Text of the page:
Adequate policies crucial for youth entrepreneurship

WHILE Namibia feels the pain of economic downturn caused by the Covid-19 pandemic, it is time to widen economic horizons and look into the possibility of uplifting youth entrepreneurship as a catalyst for development.

It is widely accepted that increased youth entrepreneurship is imperative when it comes to alleviating Namibia’s unemployment challenges, as well as driving the country’s over-arching socio-economic goals.

Digitisation has already led to a discernible shift towards more entrepreneurial ventures by the youth, and the current global pandemic is further catalysing this process. While it is true that the youth themselves recognise the need to consider and actively pursue an entrepreneurial path, their success, however, relies heavily on the regulatory environment they operate within.

Governmental policies, business regulations and other infrastructural concerns play an immensely influential role when it comes to youth entrepreneurship, both in positive and negative terms. For example, complicated or expensive business registration processes are barriers to entry, while incentives to private companies, on the other hand, help boost partnership opportunities for young entrepreneurs.

With the global crisis having a detrimental effect on the already fragile economic climate in Namibia, government can no longer take a lackadaisical approach to entrepreneurship. African leaders and policymakers need to take swift and result-driven steps to review current rules and regulations, and begin driving robust policy reforms.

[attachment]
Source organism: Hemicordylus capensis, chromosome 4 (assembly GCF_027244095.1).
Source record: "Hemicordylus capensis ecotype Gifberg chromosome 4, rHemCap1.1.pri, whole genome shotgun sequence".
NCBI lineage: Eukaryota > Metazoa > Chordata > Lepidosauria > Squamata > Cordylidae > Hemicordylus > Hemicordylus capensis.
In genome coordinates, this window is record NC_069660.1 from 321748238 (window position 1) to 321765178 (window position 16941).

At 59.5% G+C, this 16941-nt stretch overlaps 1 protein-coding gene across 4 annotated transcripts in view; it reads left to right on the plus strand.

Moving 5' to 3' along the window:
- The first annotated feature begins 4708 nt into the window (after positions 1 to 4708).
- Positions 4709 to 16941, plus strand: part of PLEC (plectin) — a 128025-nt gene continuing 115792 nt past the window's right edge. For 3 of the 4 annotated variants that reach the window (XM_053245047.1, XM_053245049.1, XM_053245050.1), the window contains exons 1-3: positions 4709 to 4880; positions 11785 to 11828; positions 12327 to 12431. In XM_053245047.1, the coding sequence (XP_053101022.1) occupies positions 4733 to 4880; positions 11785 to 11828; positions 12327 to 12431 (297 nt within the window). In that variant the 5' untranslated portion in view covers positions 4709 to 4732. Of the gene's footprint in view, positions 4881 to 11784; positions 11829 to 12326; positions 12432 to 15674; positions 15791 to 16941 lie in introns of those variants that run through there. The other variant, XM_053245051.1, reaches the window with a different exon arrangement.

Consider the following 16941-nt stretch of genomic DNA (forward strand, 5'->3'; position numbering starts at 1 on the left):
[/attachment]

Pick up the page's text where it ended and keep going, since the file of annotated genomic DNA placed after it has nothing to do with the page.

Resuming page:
When developing national policies and regulations, and building supportive youth entrepreneurship ecosystems, it is important to take into account the economic goals of the country, and the role that youth entrepreneurship can play in helping achieve these.

Entrepreneurship is not an isolated business activity sector, but a valuable component of forward-driven economic systems. Therefore, entrepreneurial growth should be built into national strategies instead of being viewed as a stand-alone business sector

Further, there is need for the involvement of both public and private sector working together to develop solutions as well as the building of institutional capacity in terms of education and skills development that encourages youth entrepreneurship.

It’s not just about ‘creating policies’ but also having actionable and practical mechanisms in place for young African entrepreneurs. Organisations and initiatives, both private and governmental, dedicated to policy reform and support of youth entrepreneurship are fundamental to shifting the needle forward.

From an African perspective, it is clear that African and global bodies are actively working towards revolutionising the African youth entrepreneurship sector but this should also inspire Namibian authorities to move toward policy frameworks that support the growth of youth entrepreneurship. These are also not detached from a need to create funding opportunities that identify viable businesses among the youth and help make these active businesses.

However, such efforts will require the support and commitment of decision-makers and leaders at national level in order for aspirational goals to become reality. Timing is of the essence, particularly due to the extreme economic difficulties caused by the Covid-19 crisis. We urge our leaders who are in decision-making positions of our society to take action and tap into the potential that lies with young entrepreneurs as a means to overcome socio-economic struggles and stimulate future growth.